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Diabetes drug approved for NHS use

A once-daily diabetes treatment, which controls the condition in overweight type 2 sufferers, has been approved for limited use on the NHS.

Liraglutide, otherwise known as Victoza, has been available in the UK since July 2009, but has only just gained approval from the National Institute for Health and Clinical Excellence (NICE) following investigations into whether it is a clinically and cost-effective option for sufferers.

NICE said a 1.2 mg injection of liraglutide could be given with two anti-diabetic tablets to obese patients with type 2 diabetes, the most common form of the condition in the UK.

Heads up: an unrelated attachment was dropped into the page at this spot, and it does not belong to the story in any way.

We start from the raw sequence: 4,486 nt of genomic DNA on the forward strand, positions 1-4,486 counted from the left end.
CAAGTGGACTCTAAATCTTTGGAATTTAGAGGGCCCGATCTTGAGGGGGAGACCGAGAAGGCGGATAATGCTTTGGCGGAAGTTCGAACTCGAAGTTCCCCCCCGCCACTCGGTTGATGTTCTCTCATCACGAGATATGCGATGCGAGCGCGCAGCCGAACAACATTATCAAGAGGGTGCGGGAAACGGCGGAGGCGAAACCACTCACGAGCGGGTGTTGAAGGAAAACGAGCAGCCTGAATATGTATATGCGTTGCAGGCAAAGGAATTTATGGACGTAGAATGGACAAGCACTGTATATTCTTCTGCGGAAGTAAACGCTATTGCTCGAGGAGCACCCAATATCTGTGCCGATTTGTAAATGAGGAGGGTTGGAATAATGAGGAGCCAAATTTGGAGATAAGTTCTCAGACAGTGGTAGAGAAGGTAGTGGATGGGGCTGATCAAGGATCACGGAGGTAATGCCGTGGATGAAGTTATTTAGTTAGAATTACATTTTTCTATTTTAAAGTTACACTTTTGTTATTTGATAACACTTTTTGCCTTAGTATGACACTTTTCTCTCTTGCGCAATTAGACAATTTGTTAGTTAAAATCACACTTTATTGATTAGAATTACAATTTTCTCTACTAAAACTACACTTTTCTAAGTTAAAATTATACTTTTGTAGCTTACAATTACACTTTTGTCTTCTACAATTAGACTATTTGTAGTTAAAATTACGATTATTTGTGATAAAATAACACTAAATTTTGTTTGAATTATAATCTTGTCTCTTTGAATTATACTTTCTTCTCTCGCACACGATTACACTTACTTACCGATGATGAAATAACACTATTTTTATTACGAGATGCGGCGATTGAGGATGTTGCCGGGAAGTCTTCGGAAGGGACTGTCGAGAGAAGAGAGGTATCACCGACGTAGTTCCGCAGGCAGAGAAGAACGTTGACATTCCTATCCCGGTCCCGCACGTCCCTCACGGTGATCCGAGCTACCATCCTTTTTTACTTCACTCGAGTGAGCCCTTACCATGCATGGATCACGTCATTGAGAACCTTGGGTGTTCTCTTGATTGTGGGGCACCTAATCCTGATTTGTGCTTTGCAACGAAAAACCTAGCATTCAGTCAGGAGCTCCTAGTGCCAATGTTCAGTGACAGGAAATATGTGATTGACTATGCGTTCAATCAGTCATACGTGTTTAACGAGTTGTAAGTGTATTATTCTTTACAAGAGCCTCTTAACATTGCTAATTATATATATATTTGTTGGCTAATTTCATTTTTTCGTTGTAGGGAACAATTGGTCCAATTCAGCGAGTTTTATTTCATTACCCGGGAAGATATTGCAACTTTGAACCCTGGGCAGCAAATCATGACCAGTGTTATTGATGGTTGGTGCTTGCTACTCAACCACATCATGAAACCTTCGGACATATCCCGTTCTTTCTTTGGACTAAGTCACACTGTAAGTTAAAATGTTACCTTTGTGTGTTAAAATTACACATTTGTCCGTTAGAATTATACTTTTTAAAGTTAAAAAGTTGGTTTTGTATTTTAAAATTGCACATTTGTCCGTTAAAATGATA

Further investigations have been called for by NICE to determine whether the drug could be used with only one anti-diabetic, opening the door for its widespread availability on the NHS.

Liraglutide is the latest GLP-1 drug that stimulates the release of insulin only when blood glucose levels become too high in patients.

As well as lowering glucose levels accordingly, it also suppresses appetite among users.

The drug's maker, Danish pharmaceutical firm Novo Nordisk, said it would be in touch with NICE later in the year concerning final guidance for liraglutide.

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